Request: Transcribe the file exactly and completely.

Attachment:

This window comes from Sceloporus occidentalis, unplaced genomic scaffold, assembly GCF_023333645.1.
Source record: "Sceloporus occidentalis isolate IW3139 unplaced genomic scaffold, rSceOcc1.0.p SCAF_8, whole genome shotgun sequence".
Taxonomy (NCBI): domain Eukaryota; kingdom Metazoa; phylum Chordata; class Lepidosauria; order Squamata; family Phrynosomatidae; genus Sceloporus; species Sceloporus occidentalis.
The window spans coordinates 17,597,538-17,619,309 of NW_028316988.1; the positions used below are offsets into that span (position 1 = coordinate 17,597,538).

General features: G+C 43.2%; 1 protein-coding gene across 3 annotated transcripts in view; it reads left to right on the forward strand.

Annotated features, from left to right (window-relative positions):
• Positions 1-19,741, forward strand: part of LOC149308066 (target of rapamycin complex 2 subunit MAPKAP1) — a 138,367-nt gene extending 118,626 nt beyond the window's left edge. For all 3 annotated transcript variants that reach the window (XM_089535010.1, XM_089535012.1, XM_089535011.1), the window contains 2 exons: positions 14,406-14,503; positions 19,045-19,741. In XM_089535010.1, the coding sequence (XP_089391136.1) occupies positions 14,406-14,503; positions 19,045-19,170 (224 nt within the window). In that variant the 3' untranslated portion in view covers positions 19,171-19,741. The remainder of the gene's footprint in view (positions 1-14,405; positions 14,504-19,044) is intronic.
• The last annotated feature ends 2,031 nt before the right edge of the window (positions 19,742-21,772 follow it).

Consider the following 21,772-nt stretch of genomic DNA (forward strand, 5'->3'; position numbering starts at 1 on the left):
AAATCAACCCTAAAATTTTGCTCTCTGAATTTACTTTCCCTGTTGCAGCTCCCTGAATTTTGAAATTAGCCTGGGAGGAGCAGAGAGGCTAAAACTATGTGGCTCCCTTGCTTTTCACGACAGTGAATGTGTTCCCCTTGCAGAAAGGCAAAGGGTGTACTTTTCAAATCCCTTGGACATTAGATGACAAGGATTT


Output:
This window comes from Sceloporus occidentalis, unplaced genomic scaffold, assembly GCF_023333645.1.
Source record: "Sceloporus occidentalis isolate IW3139 unplaced genomic scaffold, rSceOcc1.0.p SCAF_8, whole genome shotgun sequence".
Taxonomy (NCBI): domain Eukaryota; kingdom Metazoa; phylum Chordata; class Lepidosauria; order Squamata; family Phrynosomatidae; genus Sceloporus; species Sceloporus occidentalis.
The window spans coordinates 17,597,538-17,619,309 of NW_028316988.1; the positions used below are offsets into that span (position 1 = coordinate 17,597,538).

General features: G+C 43.2%; 1 protein-coding gene across 3 annotated transcripts in view; it reads left to right on the forward strand.

Annotated features, from left to right (window-relative positions):
• Positions 1-19,741, forward strand: part of LOC149308066 (target of rapamycin complex 2 subunit MAPKAP1) — a 138,367-nt gene extending 118,626 nt beyond the window's left edge. For all 3 annotated transcript variants that reach the window (XM_089535010.1, XM_089535012.1, XM_089535011.1), the window contains 2 exons: positions 14,406-14,503; positions 19,045-19,741. In XM_089535010.1, the coding sequence (XP_089391136.1) occupies positions 14,406-14,503; positions 19,045-19,170 (224 nt within the window). In that variant the 3' untranslated portion in view covers positions 19,171-19,741. The remainder of the gene's footprint in view (positions 1-14,405; positions 14,504-19,044) is intronic.
• The last annotated feature ends 2,031 nt before the right edge of the window (positions 19,742-21,772 follow it).

Consider the following 21,772-nt stretch of genomic DNA (forward strand, 5'->3'; position numbering starts at 1 on the left):
AAATCAACCCTAAAATTTTGCTCTCTGAATTTACTTTCCCTGTTGCAGCTCCCTGAATTTTGAAATTAGCCTGGGAGGAGCAGAGAGGCTAAAACTATGTGGCTCCCTTGCTTTTCACGACAGTGAATGTGTTCCCCTTGCAGAAAGGCAAAGGGTGTACTTTTCAAATCCCTTGGACATTAGATGACAAGGATTT